The phone comes with Android 7.1 Nougat out of the box, and is said to get Android Oreo “by the end of the year”. This makes it no different than other manufacturers like Nokia, OnePlus, Motorola, who have also committed to delivering Oreo to some of their phones before the end of 2017. Alas, if you want a phone that runs the absolute latest Android version at all times, your only bet today is Google’s Pixel phones.
So, Android One isn’t about quick updates anymore, and neither is it about extremely-affordable smartphones that Google CEO Sundar Pichai wants — Android Go that was shown at this year’s Google IO will seemingly address that segment.
So, where does that leave Android One?
In my eyes, it appears that it has become the spiritual successor to the company’s doomed Google Play Edition program from 2013. Buying an Android One device today means you’ll get an untouched Android interface and at least two major software updates (even if you don’t get them as soon as Google pushes it out). And that’s not bad news at all!
That’s because this endless demand for untweaked versions of Android stems from phone makers taking their customisations too far — resulting in slower performance, or bad UX, or pre-installed apps that can’t be uninstalled, or delayed software updates. To cite an example, Xiaomi’s own Redmi Note 3 that launched last year is still running Android 6.0 Marshmallow, which is two generations older than 2017’s Android 8.0 Oreo.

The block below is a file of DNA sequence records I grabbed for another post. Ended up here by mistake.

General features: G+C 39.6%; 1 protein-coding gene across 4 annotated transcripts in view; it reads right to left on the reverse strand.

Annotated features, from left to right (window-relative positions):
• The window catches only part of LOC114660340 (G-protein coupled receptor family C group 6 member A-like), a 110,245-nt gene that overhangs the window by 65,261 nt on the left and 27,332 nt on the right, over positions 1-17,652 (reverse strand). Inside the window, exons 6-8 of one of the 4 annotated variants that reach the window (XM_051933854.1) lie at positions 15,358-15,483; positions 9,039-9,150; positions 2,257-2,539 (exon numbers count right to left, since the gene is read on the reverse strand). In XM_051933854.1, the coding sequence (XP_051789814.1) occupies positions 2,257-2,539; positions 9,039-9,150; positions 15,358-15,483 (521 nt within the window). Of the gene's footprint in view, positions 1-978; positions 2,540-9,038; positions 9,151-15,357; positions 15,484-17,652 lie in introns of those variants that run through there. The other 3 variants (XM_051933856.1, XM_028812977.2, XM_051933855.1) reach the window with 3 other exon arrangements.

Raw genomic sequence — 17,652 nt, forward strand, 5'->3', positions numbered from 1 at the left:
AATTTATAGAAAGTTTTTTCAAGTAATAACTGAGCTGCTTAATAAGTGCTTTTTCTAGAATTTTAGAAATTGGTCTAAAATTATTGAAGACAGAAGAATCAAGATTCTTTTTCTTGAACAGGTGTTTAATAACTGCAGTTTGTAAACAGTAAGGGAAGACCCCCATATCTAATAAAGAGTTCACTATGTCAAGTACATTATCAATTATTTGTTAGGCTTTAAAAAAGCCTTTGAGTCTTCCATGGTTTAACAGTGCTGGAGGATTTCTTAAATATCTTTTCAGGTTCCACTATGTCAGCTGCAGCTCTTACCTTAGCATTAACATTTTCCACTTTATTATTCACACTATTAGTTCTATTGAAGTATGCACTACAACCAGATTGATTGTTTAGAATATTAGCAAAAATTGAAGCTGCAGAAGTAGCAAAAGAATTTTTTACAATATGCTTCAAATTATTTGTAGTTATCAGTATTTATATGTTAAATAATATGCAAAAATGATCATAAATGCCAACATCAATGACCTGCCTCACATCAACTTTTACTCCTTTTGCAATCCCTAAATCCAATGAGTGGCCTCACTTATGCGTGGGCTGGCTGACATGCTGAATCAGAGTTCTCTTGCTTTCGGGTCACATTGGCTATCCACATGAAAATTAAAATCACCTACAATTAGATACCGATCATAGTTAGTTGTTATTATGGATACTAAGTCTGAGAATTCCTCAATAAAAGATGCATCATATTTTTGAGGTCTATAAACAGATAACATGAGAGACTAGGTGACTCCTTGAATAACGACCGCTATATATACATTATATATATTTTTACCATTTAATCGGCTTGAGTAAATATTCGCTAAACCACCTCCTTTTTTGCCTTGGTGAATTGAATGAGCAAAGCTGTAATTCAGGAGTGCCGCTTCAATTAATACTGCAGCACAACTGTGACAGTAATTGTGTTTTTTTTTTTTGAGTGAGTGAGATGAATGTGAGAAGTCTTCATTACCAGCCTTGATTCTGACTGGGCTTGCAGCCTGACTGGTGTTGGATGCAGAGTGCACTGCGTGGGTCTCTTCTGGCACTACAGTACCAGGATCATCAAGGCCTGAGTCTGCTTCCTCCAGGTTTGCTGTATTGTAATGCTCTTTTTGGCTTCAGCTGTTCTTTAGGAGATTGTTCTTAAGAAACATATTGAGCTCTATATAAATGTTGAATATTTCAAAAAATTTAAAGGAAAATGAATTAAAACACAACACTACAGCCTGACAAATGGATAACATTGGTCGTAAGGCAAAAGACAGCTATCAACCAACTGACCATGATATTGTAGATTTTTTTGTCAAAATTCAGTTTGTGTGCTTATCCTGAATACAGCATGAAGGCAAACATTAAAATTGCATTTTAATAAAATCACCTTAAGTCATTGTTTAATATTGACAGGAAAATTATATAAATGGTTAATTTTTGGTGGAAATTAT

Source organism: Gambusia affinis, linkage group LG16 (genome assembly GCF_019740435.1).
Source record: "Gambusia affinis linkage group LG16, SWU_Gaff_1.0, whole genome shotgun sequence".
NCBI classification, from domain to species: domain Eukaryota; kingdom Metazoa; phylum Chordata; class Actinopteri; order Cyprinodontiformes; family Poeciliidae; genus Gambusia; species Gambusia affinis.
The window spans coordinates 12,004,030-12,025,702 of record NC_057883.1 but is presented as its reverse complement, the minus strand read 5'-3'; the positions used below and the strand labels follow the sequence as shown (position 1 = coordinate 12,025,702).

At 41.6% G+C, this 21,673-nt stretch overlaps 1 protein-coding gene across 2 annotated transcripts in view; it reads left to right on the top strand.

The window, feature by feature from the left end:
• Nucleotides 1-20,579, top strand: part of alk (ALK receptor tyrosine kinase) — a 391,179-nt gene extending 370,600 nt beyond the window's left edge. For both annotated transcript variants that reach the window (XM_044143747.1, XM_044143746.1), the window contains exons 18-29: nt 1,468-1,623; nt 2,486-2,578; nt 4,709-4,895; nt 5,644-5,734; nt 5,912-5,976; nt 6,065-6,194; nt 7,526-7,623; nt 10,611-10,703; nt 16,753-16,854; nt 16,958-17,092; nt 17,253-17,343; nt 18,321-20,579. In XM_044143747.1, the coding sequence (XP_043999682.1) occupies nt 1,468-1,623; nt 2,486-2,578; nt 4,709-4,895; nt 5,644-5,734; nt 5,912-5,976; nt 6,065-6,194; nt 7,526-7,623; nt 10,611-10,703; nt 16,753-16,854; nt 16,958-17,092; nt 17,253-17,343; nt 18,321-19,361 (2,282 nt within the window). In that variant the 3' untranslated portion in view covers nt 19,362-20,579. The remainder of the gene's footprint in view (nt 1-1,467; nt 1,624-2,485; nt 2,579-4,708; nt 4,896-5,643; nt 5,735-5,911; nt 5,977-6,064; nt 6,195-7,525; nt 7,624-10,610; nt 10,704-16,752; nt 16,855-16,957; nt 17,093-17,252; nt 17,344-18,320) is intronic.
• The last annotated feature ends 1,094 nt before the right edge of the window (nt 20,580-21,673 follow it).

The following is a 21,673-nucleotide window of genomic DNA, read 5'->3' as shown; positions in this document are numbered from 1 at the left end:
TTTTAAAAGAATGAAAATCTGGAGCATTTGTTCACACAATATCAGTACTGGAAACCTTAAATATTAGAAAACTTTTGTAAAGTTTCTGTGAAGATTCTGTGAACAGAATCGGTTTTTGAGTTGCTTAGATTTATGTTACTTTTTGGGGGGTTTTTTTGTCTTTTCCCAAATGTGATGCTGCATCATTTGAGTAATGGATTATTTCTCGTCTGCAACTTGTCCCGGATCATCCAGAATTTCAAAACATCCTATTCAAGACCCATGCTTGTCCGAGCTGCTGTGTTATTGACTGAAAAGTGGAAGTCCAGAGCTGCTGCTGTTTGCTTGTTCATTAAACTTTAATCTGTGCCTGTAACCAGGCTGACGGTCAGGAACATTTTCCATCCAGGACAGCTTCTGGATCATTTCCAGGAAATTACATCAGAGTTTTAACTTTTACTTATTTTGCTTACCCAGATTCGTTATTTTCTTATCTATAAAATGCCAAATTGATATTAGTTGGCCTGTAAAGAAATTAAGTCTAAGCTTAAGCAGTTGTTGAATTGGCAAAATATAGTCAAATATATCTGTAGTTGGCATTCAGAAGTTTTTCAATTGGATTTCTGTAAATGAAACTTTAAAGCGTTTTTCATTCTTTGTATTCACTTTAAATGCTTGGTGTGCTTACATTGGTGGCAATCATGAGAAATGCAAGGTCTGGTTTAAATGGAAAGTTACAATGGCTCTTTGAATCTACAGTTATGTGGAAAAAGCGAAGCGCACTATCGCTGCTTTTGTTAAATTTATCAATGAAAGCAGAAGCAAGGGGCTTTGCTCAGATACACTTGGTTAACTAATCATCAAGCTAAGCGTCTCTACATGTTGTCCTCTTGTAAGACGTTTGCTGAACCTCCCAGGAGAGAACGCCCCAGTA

As a stock Android enthusiast, I wish the Xiaomi Mi A1 is commercially successful, so there will be a Mi A2 someday. I’m also hopeful that more manufacturers come up with their own variants of Android One devices — and not just entry-level or mid-range devices (how about a V30 Android One, LG?).
But more importantly, I sincerely hope there’s clearer messaging for what Android One means from Google. The company is good at marketing some of its products very well, so it shouldn’t be too hard. Here's just one example.
The author has been writing about technology since 2007. He’s often conflicted between what Apple and Google have to offer. You can find him rambling about tech on @r0han.